In today’s volatile retail climate, grocers are burdened with seemingly endless challenges of adapting to the evolving needs and expectations of the consumer. From e-commerce and meal kits to mobile payments and social interactions, retailers are constantly testing new ways to improve the total shopping experience. Yet one key factor is often overlooked.
Out-of-stocks are more than just a nuisance to retailers’ inventory management operations. They are perhaps the single most important factor when it comes to the customer’s shopping experience that ultimately impacts their bottom lines. Regardless of a store’s merchandising, promotions or omnichannel efforts, if shoppers are unable to find a desired product or brand, more often than not, they’ll leave to find it elsewhere.
Despite this daunting fact, the out-of-stock rate for years has hovered at an average of 8%, according a report by Food Marketing Institute (FMI) and Grocery Manufacturers Association (GMA) titled Solving the Out-Of-Stock Problem. Worse, out-of-stocks for promoted items often exceed 10%, which means retailers are essentially guaranteed revenue loss of 8% to 10% or more in an industry that’s already rife with challenges. Yet, many seem to have concluded that this rate is an inevitable aspect of grocery business operations because of its complexity and consistency. “But the problem is not going to be able to be swept under the rug anymore, because it’s becoming more and more exposed online,” says Jason Wirl, director of solutions consulting at inventory optimization software provider Itasca Retail Information Systems, based in West Des Moines, Iowa.
Shock to the System
With the ever-growing threat of Amazon, retailers are increasingly expanding their online offerings to keep up with consumers’ newfound expectations for accurate and expedient grocery delivery. “Amazon is top of the line in all grocers’ minds,” says Eric Smith, president of global consulting firm Supply Chain Optimization LLC based in Lake Forest, Calif. “They know that they need to change the way they’re doing things.” Walmart Inc., for instance, recently announced plans to expand its online grocery delivery service to 100 markets this year, with eyes on offering delivery to more than 40% of U.S. households, while Smart & Final Stores Inc. in April launched a new delivery app in partnership with Instacart.
Offering online grocery delivery for many retailers is an obvious next step to survive the Amazon-driven battle for convenience. But implementing these services can cause more harm than good for retailers without real-time in-store inventory management, says James Tenser, principal with retail consulting firm VSN Strategies, based in Tucson, Ariz. “When a shopper orders online or on mobile, they see a catalog of items theoretically carried in the store,” he says. “But they don’t see any visibility to the actual goods that are available in the moment,” which often results in order complications such as item substitutions, delayed delivery or cancelled orders—or, ultimately, an unsatisfactory customer shopping experience.
In as few as five to seven years, 70% of consumers will be purchasing groceries online, according to research from FMI and Nielsen, with an estimated $100 billion annual spend expected to occur as soon as 2022. As such, retailers have neither the time nor the affordability for complications in order fulfillment, on both in-store and digital levels. Shoppers cite product availability as one of the top three reasons for choosing where they shop, according to research by FMI and GMA. Yet on any given shopping trip, one out of every 12 items on the shopper’s list, and one out of every 10 promoted items, is unavailable on the store’s shelf, which causes consequences beyond lost revenue and shopper dissatisfaction. Data from the Solving the Out-Of-Stock Problem report revealed a “three strikes and you’re out” pattern among consumers:
- Strike 1: On the first occurrence of an out of stock, the shopper will substitute the desired item 70% of the time.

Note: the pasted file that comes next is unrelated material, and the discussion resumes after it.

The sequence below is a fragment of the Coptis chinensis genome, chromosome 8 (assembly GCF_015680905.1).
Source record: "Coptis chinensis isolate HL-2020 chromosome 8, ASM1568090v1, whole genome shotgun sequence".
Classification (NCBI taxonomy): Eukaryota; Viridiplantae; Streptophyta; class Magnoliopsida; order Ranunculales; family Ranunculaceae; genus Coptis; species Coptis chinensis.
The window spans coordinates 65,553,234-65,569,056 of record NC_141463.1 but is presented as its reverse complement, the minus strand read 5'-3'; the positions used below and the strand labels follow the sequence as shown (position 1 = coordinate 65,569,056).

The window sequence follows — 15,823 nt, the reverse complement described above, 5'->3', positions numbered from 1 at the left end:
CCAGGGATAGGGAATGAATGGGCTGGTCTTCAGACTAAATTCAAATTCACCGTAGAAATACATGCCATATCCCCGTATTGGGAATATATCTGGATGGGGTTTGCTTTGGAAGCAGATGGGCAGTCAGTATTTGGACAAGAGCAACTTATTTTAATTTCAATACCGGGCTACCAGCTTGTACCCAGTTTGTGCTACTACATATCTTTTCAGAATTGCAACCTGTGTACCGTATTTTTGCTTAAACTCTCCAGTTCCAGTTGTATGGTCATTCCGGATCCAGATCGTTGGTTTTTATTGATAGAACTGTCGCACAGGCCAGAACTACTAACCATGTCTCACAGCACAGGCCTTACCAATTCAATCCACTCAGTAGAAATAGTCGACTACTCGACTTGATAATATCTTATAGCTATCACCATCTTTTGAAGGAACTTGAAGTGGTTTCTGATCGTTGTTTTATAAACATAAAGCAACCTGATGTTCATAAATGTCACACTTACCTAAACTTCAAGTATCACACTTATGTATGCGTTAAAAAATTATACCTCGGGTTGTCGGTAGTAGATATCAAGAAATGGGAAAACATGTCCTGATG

- Strike 2: On the second occurrence, the shopper may substitute the item, not make a purchase or go to another store.
- Strike 3: The third occurrence results in the shopper going to another store 70% of the time, meaning even greater loss of future revenue.
Still, most retailers have been slow to adopt inventory optimization solutions due to failed experiences with related software in the past. “As many say, ‘The well has been poisoned,’” says Smith, who in the mid-1990s spearheaded Hy-Vee Inc.’s deployment of a computer-generated ordering (CGO) forecasting and replenishment system, which remains central to the company’s operating systems today.
At the time, Smith says, CGO was gaining traction but left many retailers frustrated with unsuccessful implementation, in part due to discrepancies between the store-level and retail-level forecasts. “I concluded, ‘Why is the store creating one forecast and then the warehouse creating another forecast?” he says. “Rather than a store ordering one day ahead with one-day lead time, and a buyer at the warehouse ordering three days ahead with a three-day lead time, why doesn't the store just order what they need four days ahead since they have a forecasting system?” Doing so resulted in a 60% decrease in Hy-Vee’s inventory and often, 100% sale rates for many vendors, Smith says. “It was absolutely successful.”
Debunking Inventory Optimization
Pains from the past have left many retailers feeling intimidated by inventory optimization, which can seem complex and overwhelming. But as their scars continue to fade, and pressure to improve the shopping experience intensifies, a necessary shift in retailers’ traditional inventory mindset is beginning to unfold—and today, the technology is there to support it.
Retailers have long maintained the practice of managing inventory via a pull-based system in which the store orders independently from the warehouse and supplier, often in bulk to carry “safety stock” in an effort to prevent stockouts, as well as beef up shelves for display purposes. But safety stock often lingers unsold in retailers’ backrooms, affecting profitability, and adds additional costs of labor for staff members to manage backroom inventory. Plus, this practice discounts the shopper’s in-store experience, where consumers decide what to purchase based not only on their predetermined shopping lists but also based on what they see in-store. “If it’s not available, they can’t buy it,” says Tenser. “There are some things that are really important to have in your assortment, and they need to be available when people need it.”